Week one after COVID and I am simultaneously tired of hearing about it and starved for information. Unlike many of you, I work from home every day (well except when I am in the field) so I am not feeling the relentlessness of being cooped up. I still walk my dogs and attend meetings virtually not much has changed but the looming uncertainty. My former employer of several jobs ago didn’t handle the Great Recession well. He promoted me to Executive Director and then immediately cut all executive pay by 20%, he cut benefits drastically and I ended up unemployed for a total of 10 days, but it was pretty scary. I was afraid of the worst possible scenario living in the street and never finding work again. A lot of you might be feeling the same way now.
Perhaps the most disturbing thing about this Pandemic is how woefully unprepared many countries were for this. We missed the leading indicators (I work for a global firm that, to date, has handled things in my opinion pretty darned well) and for many, this was a China problem, then it was an Italy problem, Then it came to our doorsteps and we panicked. How could we not see this coming/ the time to build ad hoc hospitals and producing more ventilators is not when the hospitals are already overwhelmed, but well before it does. The time to limit the number of vital supplies is BEFORE the hoarders have gutted everything not after. The time to educate people on how to protect themselves against infection is BEFORE the infections are spread. We flat out blew it on this crisis but the real question is have we learned enough to do better next time. I think we have, I hope we have, I pray we have.
Last week my publisher and my PR Manager insisted I write something about COVID-19 and against my better judgment I did. Neither of them liked it much. It was too dark, too bleak, too negative, and too long. I don’t like having my material edited. If you read this with any sort of regularity you will understand why. When I am writing something I am writing to you. I am writing something personal to someone I don’t know. Some people like it and some don’t. But, in this case, I acquiesced and reworked the opening paragraph and cut out three paragraphs at the end. I hate to admit it but the changes they wanted me to make made it better. You can read it in Thrive Global Magazine here: Panic In the Time of Pandemic. iI’s not my usual, visceral attack on something, but I really wanted to bring hope to those of you who are worried about how your world will look after the dust of the pandemic settles. We fear the unknown precisely because it is unknown.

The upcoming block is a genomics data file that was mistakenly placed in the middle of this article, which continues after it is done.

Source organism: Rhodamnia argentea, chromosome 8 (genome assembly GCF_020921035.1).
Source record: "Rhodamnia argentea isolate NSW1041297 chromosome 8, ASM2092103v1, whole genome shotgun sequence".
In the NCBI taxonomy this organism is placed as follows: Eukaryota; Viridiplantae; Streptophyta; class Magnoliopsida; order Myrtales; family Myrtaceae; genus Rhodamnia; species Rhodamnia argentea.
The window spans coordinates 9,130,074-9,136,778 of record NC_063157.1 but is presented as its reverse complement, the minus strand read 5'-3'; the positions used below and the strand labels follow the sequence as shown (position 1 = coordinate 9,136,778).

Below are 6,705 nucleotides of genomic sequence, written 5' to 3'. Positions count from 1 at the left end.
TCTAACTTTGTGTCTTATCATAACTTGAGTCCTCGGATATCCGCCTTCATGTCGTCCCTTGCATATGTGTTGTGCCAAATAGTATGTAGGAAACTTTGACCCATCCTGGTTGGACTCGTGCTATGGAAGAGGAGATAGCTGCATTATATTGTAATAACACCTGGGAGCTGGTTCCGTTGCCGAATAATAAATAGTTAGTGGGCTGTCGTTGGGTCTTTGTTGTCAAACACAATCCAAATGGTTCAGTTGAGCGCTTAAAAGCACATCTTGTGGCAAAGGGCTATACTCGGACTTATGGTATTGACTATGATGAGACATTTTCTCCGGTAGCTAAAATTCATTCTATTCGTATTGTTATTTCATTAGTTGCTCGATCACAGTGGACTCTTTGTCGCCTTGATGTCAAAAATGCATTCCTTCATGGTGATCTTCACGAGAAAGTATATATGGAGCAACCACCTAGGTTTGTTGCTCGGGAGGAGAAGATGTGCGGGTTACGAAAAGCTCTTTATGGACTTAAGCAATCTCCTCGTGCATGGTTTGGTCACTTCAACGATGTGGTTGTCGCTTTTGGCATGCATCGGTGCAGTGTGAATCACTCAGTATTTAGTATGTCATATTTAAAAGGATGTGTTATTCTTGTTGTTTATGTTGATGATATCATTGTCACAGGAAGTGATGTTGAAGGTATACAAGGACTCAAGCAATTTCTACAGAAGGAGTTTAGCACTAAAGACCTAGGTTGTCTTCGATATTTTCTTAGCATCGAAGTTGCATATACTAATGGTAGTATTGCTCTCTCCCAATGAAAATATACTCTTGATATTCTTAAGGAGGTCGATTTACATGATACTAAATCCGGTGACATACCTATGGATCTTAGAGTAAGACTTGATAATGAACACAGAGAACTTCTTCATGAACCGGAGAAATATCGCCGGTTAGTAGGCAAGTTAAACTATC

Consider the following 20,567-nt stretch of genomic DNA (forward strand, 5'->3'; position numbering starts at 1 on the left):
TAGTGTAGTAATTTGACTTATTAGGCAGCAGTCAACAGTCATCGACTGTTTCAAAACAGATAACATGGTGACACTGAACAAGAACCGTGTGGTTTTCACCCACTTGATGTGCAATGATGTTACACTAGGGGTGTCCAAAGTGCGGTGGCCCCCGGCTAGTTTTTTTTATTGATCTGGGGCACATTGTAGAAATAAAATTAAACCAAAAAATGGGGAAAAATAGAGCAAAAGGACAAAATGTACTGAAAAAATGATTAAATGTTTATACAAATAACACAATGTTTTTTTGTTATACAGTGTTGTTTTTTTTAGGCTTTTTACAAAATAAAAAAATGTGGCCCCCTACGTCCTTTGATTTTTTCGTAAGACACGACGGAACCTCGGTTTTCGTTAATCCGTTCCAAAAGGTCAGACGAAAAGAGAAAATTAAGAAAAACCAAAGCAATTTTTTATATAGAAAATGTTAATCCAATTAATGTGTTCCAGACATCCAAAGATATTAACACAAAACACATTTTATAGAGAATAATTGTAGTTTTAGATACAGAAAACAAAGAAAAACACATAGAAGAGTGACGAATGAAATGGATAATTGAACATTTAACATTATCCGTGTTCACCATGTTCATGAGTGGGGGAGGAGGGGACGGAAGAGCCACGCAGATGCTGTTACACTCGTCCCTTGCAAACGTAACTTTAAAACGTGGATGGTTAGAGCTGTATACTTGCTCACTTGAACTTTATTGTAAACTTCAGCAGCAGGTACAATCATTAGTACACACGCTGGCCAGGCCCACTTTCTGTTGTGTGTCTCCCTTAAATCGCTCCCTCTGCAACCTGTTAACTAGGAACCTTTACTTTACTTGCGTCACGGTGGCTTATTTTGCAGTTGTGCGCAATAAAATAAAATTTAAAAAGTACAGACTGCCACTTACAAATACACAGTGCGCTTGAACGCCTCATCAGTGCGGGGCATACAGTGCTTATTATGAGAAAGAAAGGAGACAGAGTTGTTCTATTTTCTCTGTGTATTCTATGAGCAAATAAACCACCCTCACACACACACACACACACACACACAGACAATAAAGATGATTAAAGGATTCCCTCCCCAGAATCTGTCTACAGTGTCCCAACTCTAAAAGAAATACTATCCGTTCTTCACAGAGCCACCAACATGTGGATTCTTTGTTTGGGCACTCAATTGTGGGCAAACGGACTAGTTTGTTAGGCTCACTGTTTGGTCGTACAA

Many of us can’t wait to get back to normal, but that just isn’t going to happen. COVID-19 caught much of the world with its pants down and many CEOs and business owners have never faced a challenge of this magnitude. We can hope that they learn from this and we each as individuals should learn from this crisis. I would hope that we all don’t just return to business as usual because as much as I would like to reassure you, this isn’t the last global crisis we are likely to face.
In every part of the world, in every business, in every household, we should learn that our social norms as it pertains to our response to crises need to change. If companies expect sacrifice and loyalty from their workforce now they have to sacrifice and show loyalty to workers in bad times. If we are all in this together then how can we act as if it’s “every man for himself”? How we behave now whether as a worker or a business leader will determine how things are going to be when all this is over.
Leadership, true leadership, doesn’t come from managing in good times. No, true leadership is formed in the crucible of crises. We need to do more to protect people who are self-employed, work in the gig economy, or are otherwise left vulnerable when business dries up. We need less corporate greed and more social safety nets. I hope things never go back to normal, I hope we emerge stronger, smarter, and a more compassionate world.
But for now, all we can do is wait.